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article imageOp-Ed: Cometh the Deluge — China hits back with trade tariffs

By Paul Wallis     Apr 2, 2018 in World
Sydney - In the most predictable move in modern economic history, China has retaliated with tariffs on 128 American imports, notably food products. This is the least rational trade war since the Depression, which was also caused by tariffs.
China’s response to the US tariffs was as much expected as falling leaves in Autumn. Xinhua has called the US tariffs a “self-defeating” exercise. China acknowledges the massive trade imbalance between the two countries, but has been tactful enough to not reference how many “US” goods are made in China.
The backlash effect was exactly what trade pundits feared. Global trade and protectionism are mutually exclusive. Nobody does tariffs any more, except, of course, the US, which is apparently trying to get back to 1929 as fast as possible.
There’s an inherent unreality in the US position. Even basic capital isn’t necessarily onshore in any particular place any more. Capital travels the world, doing deals, as you’d think most American politicians would realise, being deal-business people themselves.
China, on the other hand, has spent decades tweaking rules for foreign business in China. (After all, whose side are the Chinese supposed to be on?) Terms of trade with the US, however, have been largely unremarkable and pragmatic – “We make your goods, we get X margin, you sell above that”. In fact the US sells well above production costs, and that’s made corporate giants out of many American companies.
IP theft, or how to ignore the obvious for decades, then turn it in to a rationale
The other supposed basis for American hostility and penalizing the goose that mass produces the golden eggs is IP theft. These somewhat disingenuous allegations of intellectual property theft refer to rampant global commercial cyberespionage. They also seem to assume the US doesn’t keep track of foreign IP and do a bit of snooping and swiping of its own.
You can argue that the US has a credible need to keep track of foreign technologies for commercial, military, and other quite good reasons. You can’t argue that this sort of information isn’t a saleable commodity, though. One of the reasons that people have been simultaneously outraged and inactive on the subject of IP theft is that IP is a very valuable commodity. It’s the equivalent of bank robbery, but much more lucrative. You only bitch about it when you’re not getting a cut out of it. Why else the ongoing outrage in US Congress for over a decade, in combination with doing precisely nothing about it?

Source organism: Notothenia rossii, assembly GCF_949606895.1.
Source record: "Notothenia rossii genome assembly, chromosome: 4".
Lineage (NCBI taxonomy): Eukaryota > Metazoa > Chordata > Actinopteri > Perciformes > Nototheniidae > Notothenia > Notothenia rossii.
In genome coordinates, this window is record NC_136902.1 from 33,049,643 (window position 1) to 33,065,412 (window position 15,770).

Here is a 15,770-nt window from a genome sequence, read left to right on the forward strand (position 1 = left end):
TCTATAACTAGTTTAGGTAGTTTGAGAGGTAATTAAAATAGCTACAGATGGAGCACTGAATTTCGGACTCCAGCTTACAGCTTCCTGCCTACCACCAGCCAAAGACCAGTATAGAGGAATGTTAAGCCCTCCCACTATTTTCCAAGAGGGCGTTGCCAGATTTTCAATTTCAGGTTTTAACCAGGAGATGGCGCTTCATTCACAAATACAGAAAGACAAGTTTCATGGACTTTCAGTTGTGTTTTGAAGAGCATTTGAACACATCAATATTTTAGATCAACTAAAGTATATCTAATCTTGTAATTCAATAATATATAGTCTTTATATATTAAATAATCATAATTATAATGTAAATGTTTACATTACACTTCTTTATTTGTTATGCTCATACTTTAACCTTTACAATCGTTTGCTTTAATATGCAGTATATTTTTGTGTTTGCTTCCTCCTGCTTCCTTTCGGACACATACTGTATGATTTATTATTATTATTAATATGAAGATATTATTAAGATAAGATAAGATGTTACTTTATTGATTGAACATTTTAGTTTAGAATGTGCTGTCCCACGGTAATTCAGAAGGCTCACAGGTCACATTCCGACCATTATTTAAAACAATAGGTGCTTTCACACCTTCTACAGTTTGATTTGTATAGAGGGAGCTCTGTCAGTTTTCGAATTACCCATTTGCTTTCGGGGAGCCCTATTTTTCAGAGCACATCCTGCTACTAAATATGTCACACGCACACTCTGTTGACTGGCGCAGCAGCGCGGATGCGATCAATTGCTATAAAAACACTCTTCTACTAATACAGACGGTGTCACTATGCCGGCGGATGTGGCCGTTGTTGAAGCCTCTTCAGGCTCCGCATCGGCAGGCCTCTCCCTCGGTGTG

America’s technological edge IS getting rusty. The non-techs in government have never really understood it, except as sales figures and at other day care levels. The number of things worth stealing from the US has declined a bit over the years, and China, in fact, now has a pretty strong, if not yet world-leading range of IP property assets of its own.
IP theft is pernicious, it is dangerous - And what could possibly give the green light to all-out IP theft better than starting a trade war? A trade war is a license to ignore even the legal theory of basic IP rights. Nobody’s going to worry much about any sort of international law, if you’re fighting a war against the other side in any dispute.
The likely result of a trade war? US takes a hit, China gets a mild boo-boo.
A trade war can achieve precisely nothing. It can only drive global terms of trade backwards. This is no longer the 1950s. America isn’t competing with devastated nations any more. China can sell to other countries as easily as ever. China is NOT dependent on the US market. The US, however, is glued to China in multiple ways in terms of production. China is already far more automated than the US. It’d take years to match Chinese levels of production. The US can consider itself lucky that the Chinese response is only about food, not more critical areas of trade.
What are US companies which have their good made in China supposed to do? What about the exporters to China, all major employers and major companies? China wants their business, but not at the expense of a ridiculous series of tantrum-based economic no-brainer mistakes.
The no-win scenario for the US
The fatal flaw - NOBODY else is going to impose tariffs on Chinese goods. The Europeans certainly won’t. The Russians won't. Countries with major trade ties to China like Canada, India, Japan and Australia have no reason to do so. It’s a bit hard to support a position which makes no sense at all.
There will be no support at all for America in this war, either. Everybody has too much to lose, and no real reasons to participate. The US tariffs are absurd, at best, and potentially lethal to US trade at worst. Just lose the whole idea, America, ASAP, before you take a lot of quite unnecessary hits.
This opinion article was written by an independent writer. The opinions and views expressed herein are those of the author and are not necessarily intended to reflect those of
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